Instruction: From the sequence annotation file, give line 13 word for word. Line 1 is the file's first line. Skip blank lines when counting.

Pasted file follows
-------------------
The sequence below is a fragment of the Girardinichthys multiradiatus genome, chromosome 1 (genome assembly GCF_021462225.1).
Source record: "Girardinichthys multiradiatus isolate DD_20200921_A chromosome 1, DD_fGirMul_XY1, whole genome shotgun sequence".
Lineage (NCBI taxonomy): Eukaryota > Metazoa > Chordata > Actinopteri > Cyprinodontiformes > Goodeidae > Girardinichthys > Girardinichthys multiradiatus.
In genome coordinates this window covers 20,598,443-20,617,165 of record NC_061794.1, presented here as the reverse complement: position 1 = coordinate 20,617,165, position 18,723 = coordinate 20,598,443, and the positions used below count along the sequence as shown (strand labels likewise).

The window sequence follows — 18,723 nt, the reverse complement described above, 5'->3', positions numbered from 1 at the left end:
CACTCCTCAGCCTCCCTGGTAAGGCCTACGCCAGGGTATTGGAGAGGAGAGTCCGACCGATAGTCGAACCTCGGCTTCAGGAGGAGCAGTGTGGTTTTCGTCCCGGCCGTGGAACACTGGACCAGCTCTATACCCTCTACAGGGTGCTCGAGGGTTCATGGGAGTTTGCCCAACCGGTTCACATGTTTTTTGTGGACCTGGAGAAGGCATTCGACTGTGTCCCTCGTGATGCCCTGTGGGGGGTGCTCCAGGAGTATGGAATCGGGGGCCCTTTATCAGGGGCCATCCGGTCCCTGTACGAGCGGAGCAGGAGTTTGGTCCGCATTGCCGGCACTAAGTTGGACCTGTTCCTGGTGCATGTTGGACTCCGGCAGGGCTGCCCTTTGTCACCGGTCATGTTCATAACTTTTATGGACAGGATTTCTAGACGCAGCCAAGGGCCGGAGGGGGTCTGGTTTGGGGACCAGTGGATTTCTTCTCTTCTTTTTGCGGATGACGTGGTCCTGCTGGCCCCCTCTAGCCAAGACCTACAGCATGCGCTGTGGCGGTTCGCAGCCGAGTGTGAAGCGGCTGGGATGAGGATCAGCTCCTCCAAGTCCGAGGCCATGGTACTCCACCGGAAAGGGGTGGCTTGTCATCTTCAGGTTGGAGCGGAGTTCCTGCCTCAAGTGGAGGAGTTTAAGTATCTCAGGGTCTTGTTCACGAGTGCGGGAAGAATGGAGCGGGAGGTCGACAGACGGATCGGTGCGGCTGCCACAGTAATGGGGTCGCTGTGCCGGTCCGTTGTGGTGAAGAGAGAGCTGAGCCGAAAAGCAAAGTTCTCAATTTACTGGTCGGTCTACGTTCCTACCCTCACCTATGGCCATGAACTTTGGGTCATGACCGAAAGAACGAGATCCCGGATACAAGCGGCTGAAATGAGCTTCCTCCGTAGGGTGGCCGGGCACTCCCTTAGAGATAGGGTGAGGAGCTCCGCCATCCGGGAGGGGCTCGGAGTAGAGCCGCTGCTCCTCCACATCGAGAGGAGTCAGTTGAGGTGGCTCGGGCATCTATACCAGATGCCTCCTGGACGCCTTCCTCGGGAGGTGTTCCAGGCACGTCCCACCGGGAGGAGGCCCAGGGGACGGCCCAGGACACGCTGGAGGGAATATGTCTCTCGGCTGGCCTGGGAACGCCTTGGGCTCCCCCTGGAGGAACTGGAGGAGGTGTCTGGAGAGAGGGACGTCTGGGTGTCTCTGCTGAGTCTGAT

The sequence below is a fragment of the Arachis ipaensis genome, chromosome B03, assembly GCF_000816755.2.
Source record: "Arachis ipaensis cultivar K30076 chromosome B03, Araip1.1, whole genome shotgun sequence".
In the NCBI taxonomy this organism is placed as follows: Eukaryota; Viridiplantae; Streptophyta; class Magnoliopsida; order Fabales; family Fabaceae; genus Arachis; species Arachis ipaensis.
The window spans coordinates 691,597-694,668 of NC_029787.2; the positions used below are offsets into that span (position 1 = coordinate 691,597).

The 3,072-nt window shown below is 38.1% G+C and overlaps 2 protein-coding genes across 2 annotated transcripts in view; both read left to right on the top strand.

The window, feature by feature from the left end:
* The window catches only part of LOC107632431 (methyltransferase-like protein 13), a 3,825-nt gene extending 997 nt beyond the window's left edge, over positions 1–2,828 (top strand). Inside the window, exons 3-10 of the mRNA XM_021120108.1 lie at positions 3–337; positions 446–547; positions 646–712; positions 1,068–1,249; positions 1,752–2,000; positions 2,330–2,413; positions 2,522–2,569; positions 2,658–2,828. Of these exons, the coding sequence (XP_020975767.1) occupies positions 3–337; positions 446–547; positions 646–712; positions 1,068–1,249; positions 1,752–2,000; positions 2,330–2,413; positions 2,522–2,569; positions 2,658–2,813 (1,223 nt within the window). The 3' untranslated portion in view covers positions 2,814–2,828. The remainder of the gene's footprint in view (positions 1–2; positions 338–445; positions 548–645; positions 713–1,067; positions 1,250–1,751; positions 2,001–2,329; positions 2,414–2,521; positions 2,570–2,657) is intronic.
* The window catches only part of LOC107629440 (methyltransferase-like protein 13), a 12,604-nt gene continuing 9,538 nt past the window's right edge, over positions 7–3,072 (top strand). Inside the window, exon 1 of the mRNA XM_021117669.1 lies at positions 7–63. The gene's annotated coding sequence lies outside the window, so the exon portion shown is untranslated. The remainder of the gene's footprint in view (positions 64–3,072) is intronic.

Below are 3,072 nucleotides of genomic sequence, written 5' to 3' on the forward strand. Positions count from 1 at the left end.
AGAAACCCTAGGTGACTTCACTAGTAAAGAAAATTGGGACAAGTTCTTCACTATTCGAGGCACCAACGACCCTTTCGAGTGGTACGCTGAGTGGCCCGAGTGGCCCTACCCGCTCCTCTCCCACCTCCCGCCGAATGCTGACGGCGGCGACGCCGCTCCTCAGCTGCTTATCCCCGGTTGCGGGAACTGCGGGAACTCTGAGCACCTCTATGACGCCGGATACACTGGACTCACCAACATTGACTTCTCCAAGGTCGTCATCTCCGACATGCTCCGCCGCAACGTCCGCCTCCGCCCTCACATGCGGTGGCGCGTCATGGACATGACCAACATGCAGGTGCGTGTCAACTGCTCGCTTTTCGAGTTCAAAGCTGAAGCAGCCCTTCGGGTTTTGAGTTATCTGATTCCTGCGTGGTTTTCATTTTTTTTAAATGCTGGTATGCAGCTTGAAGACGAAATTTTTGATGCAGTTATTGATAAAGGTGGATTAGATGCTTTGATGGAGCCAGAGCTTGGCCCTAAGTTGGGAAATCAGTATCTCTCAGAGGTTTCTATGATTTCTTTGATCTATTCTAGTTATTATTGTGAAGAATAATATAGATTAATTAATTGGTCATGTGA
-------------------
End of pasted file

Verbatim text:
* The window catches only part of LOC107632431 (methyltransferase-like protein 13), a 3,825-nt gene extending 997 nt beyond the window's left edge, over positions 1–2,828 (top strand). Inside the window, exons 3-10 of the mRNA XM_021120108.1 lie at positions 3–337; positions 446–547; positions 646–712; positions 1,068–1,249; positions 1,752–2,000; positions 2,330–2,413; positions 2,522–2,569; positions 2,658–2,828. Of these exons, the coding sequence (XP_020975767.1) occupies positions 3–337; positions 446–547; positions 646–712; positions 1,068–1,249; positions 1,752–2,000; positions 2,330–2,413; positions 2,522–2,569; positions 2,658–2,813 (1,223 nt within the window). The 3' untranslated portion in view covers positions 2,814–2,828. The remainder of the gene's footprint in view (positions 1–2; positions 338–445; positions 548–645; positions 713–1,067; positions 1,250–1,751; positions 2,001–2,329; positions 2,414–2,521; positions 2,570–2,657) is intronic.